Table of Contents:
- What Price Does The World Pay For Shunning Technology?
- Then there's the salmon
The anti-everything crowd is also using the Precautionary Principle – the fact that nothing on this earth is 100% assured – to stir up fear inside and outside of governments.
Then there’s the salmon, developed by AquaBounty Technologies. Developers took a North Atlantic salmon, added a growth gene from the Chinook salmon and a growth regulator from another freshwater fish called the ocean pout. The resulting AquAdvantage® Salmon, now 14 generations old, grows to market weight twice as fast as conventional North Atlantic salmon and then quits growing. It is also 5% more feed-efficient. It can be grown inland, too.
According to Ron Stotish, AquaBounty president and CEO, the U.S. imports $2 billion worth of North Atlantic salmon every year. Imagine the jobs that could be created.
Almost 20 years and $80 million later, AquaBounty is still trying to get FDA approval. This is despite government experts at various stages already having determined that AquAdvantage Salmon is as safe to eat as any other North Atlantic salmon and poses no risk to the environment. It would be the first transgenic animal approved for human consumption.
There’s exciting potential in the pipeline, too. There’s everything from gene editing to take the horns off cattle, to cows producing human antibodies, to goats producing malaria vaccine in their milk.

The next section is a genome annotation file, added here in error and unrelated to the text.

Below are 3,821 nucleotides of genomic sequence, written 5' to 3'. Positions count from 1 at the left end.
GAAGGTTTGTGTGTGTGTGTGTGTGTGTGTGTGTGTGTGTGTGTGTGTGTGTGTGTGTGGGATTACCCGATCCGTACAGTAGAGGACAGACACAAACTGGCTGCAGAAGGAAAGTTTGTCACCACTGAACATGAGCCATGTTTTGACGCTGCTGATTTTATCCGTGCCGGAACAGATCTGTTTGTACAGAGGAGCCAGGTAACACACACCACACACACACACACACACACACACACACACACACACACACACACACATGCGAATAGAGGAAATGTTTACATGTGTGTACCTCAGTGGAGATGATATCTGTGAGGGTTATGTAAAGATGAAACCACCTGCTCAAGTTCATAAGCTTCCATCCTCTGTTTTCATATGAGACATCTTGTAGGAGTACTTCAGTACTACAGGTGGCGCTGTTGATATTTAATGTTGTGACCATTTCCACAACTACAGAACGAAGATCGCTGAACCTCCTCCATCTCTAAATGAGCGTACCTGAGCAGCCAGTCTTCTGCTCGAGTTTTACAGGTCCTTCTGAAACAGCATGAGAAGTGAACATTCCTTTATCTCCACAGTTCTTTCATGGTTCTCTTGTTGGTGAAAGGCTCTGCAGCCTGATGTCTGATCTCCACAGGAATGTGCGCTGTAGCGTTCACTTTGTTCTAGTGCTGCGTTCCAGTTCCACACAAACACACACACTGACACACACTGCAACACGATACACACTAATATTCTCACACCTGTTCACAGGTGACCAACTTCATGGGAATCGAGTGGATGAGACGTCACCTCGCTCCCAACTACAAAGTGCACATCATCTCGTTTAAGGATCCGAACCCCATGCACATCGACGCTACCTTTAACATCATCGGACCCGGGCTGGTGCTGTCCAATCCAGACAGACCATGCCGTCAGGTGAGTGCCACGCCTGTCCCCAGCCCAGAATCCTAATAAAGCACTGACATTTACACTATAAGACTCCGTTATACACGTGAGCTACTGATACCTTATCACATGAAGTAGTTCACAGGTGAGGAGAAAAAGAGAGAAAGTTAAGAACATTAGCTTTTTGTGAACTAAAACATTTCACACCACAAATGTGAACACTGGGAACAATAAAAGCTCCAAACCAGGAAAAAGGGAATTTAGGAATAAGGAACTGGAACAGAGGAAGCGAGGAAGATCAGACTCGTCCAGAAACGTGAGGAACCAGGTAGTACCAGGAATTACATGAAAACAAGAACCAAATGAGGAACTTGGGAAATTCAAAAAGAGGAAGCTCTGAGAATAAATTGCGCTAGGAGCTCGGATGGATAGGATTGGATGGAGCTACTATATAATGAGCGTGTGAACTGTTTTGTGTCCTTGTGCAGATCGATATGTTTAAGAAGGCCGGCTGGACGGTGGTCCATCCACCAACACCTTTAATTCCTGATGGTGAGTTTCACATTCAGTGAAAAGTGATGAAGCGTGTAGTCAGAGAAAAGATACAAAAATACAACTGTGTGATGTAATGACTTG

“The problem with the Precautionary Principle is not that it leads the wrong direction, but that if taken for all it is worth, leads in no direction at all,” Stotish says.
Some companies and researchers facing similar challenges are simply going elsewhere. They’re taking their talents and intellectual property to countries that judge innovation with common-sense precaution rather than the all-or-nothing Precautionary Principle.
One example is the transgenic goats developed by James Murray and his research team at the University of California, Davis. The goats produce milk with the antimicrobial human lysozyme, which shows promise to prevent the fatal effects of persistent diarrhea in millions of children worldwide. After battling to get to square one with U.S. regulators, the project moved to Brazil, where it’s being embraced.
Another flaw of the Precautionary Principle, Walton says, is that it can be embraced without considering the consequences of doing nothing.
“Inherent in the supposition is that new technology is somehow less safe than what already exists.” Walton says.
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